Computer Science

RELATED TERMS: Interaction; Interaction design; Taxonomy

Paul Dourish (2004) brings to attention Matthew Chalmers’ observation that computer science is based on philosophical assumptions and arguments that were prevalent before the 1930s. Dourish continues,

“Computer-science in practice involves reducing high-level behaviors to low-level, mechanical explanations, formalizing them through pure scientific rationality; in this, computer science reveals its history as part of a positivist, reductionist tradition. Similarly, much of contemporary cognitive science is based on a rigorous Cartesian separation between mind and matter, cognition and action. These are philosophical positions of long standing, dating from the nineteenth century or earlier.”

This dualist, positivist, reductionist philosophical approach has been questioned by the phenomenological approaches of, for example, Martin Heidegger and Ludwig Wittgenstein, as well as other 20th-century philosophers. Such phenomenological questioning informs the embodied interaction approach to human interaction with software systems.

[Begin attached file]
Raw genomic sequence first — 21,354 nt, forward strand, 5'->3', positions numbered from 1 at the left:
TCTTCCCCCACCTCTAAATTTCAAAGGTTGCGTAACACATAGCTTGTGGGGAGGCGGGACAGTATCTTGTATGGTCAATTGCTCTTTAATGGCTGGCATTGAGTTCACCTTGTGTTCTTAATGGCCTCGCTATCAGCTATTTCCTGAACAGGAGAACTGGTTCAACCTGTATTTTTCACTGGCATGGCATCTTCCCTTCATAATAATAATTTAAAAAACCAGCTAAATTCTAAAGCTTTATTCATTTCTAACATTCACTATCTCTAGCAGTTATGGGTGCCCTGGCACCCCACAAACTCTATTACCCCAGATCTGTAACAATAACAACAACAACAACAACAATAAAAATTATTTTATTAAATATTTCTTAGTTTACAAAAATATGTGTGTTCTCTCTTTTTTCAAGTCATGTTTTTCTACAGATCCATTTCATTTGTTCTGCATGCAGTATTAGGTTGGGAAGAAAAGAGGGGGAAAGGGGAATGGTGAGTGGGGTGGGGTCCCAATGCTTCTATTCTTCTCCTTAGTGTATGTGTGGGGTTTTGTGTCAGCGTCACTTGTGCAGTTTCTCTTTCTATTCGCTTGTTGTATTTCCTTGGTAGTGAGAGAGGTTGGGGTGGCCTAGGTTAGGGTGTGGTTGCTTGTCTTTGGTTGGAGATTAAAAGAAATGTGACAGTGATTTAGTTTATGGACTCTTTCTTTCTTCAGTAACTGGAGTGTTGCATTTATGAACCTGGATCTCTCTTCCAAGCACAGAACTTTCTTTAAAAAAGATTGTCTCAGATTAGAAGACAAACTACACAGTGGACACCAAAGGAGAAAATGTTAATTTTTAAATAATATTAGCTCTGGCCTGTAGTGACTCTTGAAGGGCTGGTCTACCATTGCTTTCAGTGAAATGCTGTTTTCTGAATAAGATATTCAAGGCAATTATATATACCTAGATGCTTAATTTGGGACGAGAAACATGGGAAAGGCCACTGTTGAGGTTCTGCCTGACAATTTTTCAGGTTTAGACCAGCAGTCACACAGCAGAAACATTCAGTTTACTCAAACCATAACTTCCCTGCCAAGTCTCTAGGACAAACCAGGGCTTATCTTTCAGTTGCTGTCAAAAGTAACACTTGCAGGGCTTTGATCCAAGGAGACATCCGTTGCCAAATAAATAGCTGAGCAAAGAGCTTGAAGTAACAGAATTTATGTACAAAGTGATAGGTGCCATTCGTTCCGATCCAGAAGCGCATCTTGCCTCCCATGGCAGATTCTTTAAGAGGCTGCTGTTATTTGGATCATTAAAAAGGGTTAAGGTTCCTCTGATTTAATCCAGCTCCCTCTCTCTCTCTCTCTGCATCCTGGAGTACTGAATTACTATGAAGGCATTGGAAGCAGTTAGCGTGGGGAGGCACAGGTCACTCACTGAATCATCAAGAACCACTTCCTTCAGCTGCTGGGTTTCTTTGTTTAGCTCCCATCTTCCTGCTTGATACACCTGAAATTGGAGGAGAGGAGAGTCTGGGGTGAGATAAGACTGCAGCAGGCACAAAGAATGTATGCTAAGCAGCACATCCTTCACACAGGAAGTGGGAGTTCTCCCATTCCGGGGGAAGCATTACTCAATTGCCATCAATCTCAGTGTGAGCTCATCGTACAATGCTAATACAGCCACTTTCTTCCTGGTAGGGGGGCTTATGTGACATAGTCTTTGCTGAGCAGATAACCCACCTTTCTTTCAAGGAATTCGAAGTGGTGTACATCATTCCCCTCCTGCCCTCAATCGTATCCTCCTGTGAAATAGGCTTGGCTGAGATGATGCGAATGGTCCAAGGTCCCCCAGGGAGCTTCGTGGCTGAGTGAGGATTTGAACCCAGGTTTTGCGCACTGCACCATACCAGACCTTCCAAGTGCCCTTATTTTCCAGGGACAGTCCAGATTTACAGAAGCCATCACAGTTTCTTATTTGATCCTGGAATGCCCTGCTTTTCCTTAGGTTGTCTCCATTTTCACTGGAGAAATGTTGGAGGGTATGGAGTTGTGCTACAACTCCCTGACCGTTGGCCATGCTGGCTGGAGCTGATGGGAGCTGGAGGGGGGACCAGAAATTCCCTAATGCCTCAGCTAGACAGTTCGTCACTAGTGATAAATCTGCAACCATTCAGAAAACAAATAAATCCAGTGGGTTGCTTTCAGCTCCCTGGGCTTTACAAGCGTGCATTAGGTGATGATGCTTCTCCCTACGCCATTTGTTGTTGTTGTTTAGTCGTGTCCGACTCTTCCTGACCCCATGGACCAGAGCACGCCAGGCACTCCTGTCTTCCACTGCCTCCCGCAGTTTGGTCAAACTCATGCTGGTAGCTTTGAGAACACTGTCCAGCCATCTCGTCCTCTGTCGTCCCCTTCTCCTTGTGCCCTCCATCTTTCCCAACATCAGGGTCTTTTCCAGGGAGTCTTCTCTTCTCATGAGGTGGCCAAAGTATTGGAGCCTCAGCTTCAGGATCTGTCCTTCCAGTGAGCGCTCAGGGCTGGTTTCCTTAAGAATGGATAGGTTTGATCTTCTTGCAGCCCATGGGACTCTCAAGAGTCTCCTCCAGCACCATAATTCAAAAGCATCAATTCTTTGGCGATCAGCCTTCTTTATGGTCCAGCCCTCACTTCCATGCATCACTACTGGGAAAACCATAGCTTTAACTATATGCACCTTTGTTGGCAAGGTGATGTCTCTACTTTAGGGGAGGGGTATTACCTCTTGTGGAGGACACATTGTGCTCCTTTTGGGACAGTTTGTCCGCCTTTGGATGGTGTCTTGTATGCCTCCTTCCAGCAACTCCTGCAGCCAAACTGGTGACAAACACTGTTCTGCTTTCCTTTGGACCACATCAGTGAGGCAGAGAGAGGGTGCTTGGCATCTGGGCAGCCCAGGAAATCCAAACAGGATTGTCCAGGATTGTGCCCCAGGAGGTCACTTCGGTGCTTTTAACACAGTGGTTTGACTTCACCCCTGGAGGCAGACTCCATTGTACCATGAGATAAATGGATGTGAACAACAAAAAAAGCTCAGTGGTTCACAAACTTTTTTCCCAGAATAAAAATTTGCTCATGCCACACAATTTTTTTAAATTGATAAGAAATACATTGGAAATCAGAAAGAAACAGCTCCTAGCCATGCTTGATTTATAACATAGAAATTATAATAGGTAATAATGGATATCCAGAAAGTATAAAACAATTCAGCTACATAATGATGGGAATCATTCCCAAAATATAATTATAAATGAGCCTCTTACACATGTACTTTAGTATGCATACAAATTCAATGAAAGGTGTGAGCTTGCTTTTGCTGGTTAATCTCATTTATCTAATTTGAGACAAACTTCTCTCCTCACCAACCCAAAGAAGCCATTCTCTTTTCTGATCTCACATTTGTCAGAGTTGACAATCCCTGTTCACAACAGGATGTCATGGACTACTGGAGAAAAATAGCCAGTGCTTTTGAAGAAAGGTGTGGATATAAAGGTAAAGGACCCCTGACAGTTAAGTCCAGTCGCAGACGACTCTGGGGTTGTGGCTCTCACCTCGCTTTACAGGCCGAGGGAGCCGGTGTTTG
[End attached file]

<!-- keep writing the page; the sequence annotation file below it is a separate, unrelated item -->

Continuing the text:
The phenomenological tradition, by emphasising the primacy of social practice over abstract cognition in everyday activity, can shed light on the foundational underpinnings of current research on embodied interaction. Such approaches, extended through what has been called post-phenomenological research into technologies, for example as pursued by Don Ihde (2009, 2010), can be of value for the design of narrative environments, not just those which are digital or which incorporate a digital component.


Dourish, P. (2004) Where the Action Is: The Foundations of Embodied Interaction. Cambridge, MA: MIT Press.

Ihde, D. (2009) ‘What Is postphenomenology?’, in Postphenomenology and Technoscience: The Peking University Lectures. New York, NY: State University of New York Press, pp. 5–23.

Ihde, D. (2010) Heidegger’s technologies: postphenomenological perspectives. New York, NY: Fordham University Press.